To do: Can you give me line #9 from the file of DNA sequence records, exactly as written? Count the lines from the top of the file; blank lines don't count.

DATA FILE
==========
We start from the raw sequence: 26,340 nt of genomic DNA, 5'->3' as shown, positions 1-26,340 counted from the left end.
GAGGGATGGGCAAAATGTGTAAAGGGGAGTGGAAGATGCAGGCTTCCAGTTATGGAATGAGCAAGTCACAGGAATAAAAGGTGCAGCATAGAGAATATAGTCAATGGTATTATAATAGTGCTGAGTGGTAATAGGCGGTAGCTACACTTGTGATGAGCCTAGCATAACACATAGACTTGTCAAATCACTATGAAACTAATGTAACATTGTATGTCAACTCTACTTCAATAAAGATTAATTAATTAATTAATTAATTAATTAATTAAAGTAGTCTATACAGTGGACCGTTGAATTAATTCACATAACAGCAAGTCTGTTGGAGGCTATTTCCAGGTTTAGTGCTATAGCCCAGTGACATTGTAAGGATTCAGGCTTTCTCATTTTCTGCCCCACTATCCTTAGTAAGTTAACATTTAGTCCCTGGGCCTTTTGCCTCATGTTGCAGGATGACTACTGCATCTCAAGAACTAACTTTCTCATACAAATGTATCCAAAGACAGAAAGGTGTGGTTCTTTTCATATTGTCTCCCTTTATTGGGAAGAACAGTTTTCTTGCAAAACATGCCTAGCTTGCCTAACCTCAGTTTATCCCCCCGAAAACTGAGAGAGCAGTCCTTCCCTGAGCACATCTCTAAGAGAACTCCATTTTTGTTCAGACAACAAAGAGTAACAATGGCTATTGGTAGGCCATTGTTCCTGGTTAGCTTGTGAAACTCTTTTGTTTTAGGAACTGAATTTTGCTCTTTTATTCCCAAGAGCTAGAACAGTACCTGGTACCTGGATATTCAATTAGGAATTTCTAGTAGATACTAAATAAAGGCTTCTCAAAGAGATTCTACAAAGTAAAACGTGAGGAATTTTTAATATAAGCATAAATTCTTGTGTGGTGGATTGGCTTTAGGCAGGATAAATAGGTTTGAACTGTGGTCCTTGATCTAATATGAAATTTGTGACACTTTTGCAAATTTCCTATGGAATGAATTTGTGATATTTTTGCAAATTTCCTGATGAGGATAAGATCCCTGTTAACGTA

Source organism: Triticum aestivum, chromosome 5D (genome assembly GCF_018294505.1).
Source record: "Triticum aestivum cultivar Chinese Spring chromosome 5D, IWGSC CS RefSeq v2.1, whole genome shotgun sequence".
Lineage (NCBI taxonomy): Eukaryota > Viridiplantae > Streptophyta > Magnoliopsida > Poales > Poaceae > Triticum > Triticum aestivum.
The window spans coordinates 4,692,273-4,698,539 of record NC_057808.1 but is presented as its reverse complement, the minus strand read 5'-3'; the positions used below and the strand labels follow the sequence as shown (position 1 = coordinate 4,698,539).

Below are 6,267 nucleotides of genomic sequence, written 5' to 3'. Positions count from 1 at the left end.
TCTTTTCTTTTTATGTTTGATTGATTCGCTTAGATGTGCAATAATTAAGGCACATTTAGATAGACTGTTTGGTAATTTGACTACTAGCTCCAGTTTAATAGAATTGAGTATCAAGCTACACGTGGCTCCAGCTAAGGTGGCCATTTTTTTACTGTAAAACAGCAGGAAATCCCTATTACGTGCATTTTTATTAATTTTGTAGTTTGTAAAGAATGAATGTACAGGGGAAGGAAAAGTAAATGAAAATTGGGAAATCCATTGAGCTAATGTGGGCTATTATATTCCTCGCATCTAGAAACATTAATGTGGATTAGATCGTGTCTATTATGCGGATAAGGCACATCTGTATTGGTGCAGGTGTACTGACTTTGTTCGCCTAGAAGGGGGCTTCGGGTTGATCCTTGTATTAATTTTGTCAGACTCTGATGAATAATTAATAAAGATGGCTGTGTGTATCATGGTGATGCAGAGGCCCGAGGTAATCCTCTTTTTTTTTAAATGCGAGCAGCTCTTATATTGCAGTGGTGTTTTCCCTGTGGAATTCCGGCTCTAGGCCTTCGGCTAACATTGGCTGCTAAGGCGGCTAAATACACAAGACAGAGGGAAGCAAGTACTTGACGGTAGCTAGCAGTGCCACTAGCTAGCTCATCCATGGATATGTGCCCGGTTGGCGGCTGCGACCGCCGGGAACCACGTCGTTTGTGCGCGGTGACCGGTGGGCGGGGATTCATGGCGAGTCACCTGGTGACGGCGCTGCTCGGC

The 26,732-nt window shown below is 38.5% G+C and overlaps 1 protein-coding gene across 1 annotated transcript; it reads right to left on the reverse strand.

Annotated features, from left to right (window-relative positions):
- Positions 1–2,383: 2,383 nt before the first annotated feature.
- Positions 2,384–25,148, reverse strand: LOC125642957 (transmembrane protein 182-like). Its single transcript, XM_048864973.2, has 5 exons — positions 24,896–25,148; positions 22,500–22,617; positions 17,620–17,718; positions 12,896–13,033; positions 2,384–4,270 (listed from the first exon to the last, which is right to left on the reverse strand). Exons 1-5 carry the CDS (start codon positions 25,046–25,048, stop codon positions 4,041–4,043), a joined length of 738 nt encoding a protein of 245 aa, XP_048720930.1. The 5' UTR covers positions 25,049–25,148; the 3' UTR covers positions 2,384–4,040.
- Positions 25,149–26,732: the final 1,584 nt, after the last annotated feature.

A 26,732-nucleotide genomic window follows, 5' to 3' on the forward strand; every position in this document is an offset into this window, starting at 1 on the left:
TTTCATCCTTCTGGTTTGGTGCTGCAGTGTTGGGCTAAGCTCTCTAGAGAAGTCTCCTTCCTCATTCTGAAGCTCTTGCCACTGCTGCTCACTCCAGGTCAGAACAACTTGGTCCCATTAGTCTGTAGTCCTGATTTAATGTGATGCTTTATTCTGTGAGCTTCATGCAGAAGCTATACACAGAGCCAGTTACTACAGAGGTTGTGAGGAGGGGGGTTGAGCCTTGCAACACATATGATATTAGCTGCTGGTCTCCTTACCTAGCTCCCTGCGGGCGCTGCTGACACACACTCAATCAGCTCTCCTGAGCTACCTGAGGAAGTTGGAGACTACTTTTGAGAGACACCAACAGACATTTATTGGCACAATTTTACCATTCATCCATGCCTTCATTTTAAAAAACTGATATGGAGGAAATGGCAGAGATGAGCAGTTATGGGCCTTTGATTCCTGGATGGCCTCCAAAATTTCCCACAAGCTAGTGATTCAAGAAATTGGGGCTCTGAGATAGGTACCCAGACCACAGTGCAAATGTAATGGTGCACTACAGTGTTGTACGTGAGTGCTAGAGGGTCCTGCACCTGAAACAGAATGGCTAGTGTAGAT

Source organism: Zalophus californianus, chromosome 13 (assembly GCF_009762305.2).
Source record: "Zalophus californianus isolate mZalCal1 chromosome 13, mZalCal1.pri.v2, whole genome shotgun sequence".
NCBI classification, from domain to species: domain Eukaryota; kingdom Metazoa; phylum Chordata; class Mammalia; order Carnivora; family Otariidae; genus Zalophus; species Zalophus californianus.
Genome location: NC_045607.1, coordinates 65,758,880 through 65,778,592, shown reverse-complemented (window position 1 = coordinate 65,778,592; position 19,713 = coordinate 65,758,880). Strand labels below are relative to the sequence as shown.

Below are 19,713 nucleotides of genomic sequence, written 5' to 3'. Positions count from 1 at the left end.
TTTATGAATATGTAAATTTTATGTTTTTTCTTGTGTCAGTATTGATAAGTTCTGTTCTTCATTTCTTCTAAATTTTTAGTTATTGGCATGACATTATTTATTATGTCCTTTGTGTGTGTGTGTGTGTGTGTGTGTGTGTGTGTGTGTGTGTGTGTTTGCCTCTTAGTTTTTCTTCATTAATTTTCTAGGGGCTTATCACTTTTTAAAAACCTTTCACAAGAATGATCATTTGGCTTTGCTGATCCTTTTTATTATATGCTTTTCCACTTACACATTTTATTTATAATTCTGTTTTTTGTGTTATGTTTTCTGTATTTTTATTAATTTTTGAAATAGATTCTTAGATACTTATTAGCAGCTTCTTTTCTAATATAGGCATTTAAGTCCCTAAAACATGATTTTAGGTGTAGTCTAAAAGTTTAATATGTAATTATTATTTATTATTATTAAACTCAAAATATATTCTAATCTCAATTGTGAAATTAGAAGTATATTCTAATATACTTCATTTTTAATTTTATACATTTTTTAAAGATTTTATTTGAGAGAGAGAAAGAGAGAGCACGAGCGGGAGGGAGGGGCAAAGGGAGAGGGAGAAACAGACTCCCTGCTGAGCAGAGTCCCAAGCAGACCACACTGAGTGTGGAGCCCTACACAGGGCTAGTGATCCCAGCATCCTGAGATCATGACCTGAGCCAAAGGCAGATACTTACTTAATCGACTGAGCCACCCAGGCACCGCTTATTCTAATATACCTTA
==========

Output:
The 26,732-nt window shown below is 38.5% G+C and overlaps 1 protein-coding gene across 1 annotated transcript; it reads right to left on the reverse strand.